BALLET is for little girls dancing around on stage in pink tutus, right?

Wrong, according to a number of instructors who say they have seen a rise in the number of adults taking up the dancing style.

Expression Dance principal Sarah Taylor, 31, said: “There’s a big community of adult dancers in Oxford.

“It’s a great way of improving fitness and having fun. There are a lot of people who wanted to do it when they were younger but never did “There’s a social aspect too.”

Mrs Taylor runs four classes each week at the Old Fire Station, in George Street, and has about 50 students ranging from beginners to advanced.

She said Dancin’ Oxford Festival, which begins today, has had a big influence in engaging people.

Mrs Taylor said newcomers are often nervous but they gain confidence by learning new skills.

She said: “It’s nice to see that kind of realisation on their faces that they can do it. “I think they expect to walk into a class full of ballerina types dressed in little leotards but it’s not like that at all. They are all different ages, sizes and backgrounds.”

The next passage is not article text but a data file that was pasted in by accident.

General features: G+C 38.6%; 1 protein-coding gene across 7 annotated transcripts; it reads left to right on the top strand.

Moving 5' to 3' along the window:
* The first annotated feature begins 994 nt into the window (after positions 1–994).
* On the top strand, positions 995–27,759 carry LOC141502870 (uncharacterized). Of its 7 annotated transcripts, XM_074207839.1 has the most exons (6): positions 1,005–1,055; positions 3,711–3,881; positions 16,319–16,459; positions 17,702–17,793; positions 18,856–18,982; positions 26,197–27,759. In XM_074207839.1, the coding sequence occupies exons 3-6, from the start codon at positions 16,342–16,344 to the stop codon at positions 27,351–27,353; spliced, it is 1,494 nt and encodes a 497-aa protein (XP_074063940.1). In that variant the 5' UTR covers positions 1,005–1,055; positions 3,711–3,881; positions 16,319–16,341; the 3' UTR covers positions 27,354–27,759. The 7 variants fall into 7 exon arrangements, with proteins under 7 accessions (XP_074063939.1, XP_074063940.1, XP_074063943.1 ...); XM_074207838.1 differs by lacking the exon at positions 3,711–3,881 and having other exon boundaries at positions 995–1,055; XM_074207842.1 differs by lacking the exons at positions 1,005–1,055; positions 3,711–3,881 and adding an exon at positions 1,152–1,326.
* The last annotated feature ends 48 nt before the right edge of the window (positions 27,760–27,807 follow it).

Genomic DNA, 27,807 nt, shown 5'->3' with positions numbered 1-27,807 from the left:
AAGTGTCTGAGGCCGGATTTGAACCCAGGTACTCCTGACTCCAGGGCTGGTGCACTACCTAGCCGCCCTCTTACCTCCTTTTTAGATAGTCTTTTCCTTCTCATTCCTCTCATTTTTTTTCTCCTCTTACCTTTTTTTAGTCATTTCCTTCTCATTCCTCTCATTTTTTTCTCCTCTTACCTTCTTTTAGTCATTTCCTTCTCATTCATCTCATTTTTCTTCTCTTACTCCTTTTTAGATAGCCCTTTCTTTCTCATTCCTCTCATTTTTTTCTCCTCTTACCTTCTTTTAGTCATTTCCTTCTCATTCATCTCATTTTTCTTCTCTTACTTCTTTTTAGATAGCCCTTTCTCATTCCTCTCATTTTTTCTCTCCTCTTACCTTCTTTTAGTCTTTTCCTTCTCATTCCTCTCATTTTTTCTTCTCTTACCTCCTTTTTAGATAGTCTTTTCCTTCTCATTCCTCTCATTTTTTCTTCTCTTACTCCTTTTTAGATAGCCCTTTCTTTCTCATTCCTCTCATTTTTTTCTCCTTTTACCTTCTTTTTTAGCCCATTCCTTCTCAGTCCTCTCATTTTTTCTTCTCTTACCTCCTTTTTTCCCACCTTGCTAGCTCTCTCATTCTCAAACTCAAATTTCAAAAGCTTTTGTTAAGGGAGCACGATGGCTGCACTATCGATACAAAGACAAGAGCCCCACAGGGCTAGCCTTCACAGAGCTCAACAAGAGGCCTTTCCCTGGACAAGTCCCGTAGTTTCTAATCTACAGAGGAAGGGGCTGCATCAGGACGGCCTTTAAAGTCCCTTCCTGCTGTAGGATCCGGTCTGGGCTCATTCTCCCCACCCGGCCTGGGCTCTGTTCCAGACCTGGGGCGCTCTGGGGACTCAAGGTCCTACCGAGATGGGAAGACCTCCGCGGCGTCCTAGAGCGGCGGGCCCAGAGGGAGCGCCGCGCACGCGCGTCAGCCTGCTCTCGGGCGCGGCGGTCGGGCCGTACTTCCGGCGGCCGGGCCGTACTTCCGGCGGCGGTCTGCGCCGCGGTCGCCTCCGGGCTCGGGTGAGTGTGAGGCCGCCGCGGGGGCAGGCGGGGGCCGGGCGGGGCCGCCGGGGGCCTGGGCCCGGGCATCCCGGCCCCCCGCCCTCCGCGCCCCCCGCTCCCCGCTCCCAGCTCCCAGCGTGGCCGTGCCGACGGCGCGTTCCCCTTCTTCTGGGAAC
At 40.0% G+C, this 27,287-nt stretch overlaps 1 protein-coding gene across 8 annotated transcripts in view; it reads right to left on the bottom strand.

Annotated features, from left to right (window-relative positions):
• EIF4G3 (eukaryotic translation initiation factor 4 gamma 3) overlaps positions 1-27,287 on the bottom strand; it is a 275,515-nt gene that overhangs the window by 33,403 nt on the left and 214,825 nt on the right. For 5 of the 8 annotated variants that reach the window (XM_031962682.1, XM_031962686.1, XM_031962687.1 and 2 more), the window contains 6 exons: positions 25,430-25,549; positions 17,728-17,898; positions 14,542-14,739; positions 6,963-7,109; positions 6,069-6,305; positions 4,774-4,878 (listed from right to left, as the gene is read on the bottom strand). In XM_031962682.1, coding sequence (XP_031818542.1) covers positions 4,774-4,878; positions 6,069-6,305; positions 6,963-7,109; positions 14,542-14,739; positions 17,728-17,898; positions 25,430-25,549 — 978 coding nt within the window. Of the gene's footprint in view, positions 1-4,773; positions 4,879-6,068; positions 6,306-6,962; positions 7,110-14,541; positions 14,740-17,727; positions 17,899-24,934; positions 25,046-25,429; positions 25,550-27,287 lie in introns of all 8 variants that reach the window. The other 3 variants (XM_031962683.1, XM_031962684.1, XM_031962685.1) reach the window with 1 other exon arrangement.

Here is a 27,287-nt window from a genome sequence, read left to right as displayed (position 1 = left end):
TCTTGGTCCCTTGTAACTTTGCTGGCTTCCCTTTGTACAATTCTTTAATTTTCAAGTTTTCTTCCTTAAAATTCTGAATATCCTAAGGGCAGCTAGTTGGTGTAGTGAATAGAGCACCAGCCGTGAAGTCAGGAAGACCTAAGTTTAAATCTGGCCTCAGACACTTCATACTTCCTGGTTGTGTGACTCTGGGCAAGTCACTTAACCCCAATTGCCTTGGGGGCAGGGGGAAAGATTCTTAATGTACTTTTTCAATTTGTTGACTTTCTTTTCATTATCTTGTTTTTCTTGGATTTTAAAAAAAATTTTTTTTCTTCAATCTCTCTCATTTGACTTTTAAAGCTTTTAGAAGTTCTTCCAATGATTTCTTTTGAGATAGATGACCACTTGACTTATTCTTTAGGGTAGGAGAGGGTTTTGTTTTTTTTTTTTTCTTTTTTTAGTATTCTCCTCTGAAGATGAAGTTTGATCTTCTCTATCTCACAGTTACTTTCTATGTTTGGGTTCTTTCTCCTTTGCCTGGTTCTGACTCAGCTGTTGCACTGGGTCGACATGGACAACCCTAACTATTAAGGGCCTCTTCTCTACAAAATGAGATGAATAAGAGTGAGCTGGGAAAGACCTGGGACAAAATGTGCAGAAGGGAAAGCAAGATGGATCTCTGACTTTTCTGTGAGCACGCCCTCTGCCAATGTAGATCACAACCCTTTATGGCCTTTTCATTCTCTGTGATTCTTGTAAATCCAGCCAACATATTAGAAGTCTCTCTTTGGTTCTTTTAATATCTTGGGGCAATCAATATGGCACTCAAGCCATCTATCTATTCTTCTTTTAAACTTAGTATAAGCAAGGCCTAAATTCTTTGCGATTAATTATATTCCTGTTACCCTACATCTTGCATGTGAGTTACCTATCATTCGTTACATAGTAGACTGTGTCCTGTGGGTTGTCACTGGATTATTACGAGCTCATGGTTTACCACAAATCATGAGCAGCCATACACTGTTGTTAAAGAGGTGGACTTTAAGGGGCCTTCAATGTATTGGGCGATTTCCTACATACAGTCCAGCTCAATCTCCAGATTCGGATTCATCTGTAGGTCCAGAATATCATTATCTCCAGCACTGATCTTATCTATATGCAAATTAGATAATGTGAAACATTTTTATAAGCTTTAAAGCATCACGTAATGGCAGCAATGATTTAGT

Oxford City School of Dance principal Laura Addison, 27, runs four classes and says she has found ballet to be more popular in Oxford than other areas of the country.

She said: “There are quite a few classes in Oxford. It attracts certain types of people, who are often academics or students who continue to dance after university.

“There’s definitely been a rise in beginners joining since the film Black Swan came out in 2010 and with TV programmes like Strictly Come Dancing.

“You can get a lot out of ballet, whatever level of fitness you’re at.”

East Oxford School of Ballet principal Penny Cullerne-Brown said she has seen more beginners interested in joining. She said: “Perhaps it’s because dancing is a popular way of gaining fitness rather than just going to the gym, and they like the classical music.”

Instructor Lesley Tunstall said: “The adults are there to have fun and really find a wonderful way of expressing themselves. “It’s such a lovely community of dancers and a great way for them to take the stress out of everyday lives.”

Student Sarah Lidwell-Durnin, 35, of Barrett Street, Oxford, recently joined Expression Dance as a beginner.

The mother-of-two said: “I got involved because I did ballet as a child and I didn’t get to continue with it. When I was looking for classes for my daughters I noticed there were adult classes as well.”